Once you have decided on accountant, it’s a nice professional courtesy to let the other accountants you interviewed know that you won’t be requiring their services. If you are comfortable telling them why, then you can go ahead and do that, otherwise you can just say that you’ve found someone else.

9. Learn the processes your new accountant follows. Accounting offices have many systems they follow, including how they receive and process information from clients. Some firms still like to have paper copies of all your documents and others prefer digital methods of accessing your documents such as secure client portals online. If you have a preference one way or another, this is something you might want to add to your list of questions when you interview accountants.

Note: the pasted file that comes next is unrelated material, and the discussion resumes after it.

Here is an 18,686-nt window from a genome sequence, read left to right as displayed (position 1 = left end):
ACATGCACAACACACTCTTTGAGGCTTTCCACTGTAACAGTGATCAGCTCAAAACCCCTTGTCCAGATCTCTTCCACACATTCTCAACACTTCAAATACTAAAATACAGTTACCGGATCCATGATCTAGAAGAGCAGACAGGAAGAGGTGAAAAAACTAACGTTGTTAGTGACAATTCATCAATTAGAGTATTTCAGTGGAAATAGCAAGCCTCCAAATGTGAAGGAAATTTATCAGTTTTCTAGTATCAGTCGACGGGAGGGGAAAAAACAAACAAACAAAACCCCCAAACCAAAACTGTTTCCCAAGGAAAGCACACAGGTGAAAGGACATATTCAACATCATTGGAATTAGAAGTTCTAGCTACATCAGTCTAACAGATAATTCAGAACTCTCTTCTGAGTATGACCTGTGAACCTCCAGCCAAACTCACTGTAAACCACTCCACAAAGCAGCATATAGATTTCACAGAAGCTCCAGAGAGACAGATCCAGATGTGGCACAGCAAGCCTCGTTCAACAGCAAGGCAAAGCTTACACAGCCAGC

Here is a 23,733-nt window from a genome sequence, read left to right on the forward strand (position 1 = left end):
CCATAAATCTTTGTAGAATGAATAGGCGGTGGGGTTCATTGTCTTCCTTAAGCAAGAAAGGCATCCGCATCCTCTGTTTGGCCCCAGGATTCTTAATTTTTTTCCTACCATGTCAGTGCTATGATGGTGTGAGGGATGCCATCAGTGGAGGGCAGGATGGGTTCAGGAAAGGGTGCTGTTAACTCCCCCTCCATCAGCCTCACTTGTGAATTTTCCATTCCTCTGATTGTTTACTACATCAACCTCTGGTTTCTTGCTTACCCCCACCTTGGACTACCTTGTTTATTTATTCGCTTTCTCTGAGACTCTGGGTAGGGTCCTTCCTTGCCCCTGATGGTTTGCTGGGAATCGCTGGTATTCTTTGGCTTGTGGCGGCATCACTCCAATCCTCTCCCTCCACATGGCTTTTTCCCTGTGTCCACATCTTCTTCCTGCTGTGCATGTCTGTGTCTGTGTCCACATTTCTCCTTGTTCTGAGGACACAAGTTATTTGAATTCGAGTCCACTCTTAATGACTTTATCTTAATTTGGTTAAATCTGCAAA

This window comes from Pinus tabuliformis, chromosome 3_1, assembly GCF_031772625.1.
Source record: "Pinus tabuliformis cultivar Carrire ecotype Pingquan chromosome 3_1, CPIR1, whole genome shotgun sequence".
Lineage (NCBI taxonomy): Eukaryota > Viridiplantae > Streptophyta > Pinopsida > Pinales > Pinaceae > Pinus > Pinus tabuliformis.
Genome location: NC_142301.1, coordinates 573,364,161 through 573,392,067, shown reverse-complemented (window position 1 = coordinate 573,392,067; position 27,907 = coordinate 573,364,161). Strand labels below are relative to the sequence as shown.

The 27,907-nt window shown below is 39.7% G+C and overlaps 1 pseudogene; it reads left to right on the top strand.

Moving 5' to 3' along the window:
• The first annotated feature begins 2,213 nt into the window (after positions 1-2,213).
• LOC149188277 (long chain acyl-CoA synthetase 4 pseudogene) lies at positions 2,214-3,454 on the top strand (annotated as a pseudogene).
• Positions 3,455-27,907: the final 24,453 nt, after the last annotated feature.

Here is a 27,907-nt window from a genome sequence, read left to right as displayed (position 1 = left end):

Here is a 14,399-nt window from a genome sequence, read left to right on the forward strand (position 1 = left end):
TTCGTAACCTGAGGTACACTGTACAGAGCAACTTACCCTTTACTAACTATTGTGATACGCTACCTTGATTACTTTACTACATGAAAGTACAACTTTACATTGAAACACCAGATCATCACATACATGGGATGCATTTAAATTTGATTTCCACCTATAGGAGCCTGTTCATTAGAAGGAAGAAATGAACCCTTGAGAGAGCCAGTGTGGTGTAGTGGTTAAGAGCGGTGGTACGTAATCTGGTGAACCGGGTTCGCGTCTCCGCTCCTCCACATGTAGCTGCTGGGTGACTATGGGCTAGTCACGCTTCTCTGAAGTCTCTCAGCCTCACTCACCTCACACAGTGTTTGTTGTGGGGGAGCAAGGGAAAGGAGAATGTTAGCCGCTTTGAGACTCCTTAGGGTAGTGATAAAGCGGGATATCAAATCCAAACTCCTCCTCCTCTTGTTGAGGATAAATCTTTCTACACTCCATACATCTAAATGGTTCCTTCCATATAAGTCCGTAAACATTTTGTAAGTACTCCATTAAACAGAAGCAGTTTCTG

Learning how to deliver documents to your accountant as well as how your financial statements and tax returns are given to you when complete will streamline things during tax season. Tax season is a very busy time at accounting offices so the more you can prepare for ahead of time, the better. Most accountants will meet with you to discuss your documents both when you drop them off and when your documents are ready to be picked up.

10. Check in regularly. Working with an accountant isn’t something you can set and forget. In many cases, your accountant will track deadlines for you, but you’ll want to make sure you confirm that. In order to have the best working relationship with your accountant, it’s important to check-in with them more regularly than once a year when it’s time to file your taxes.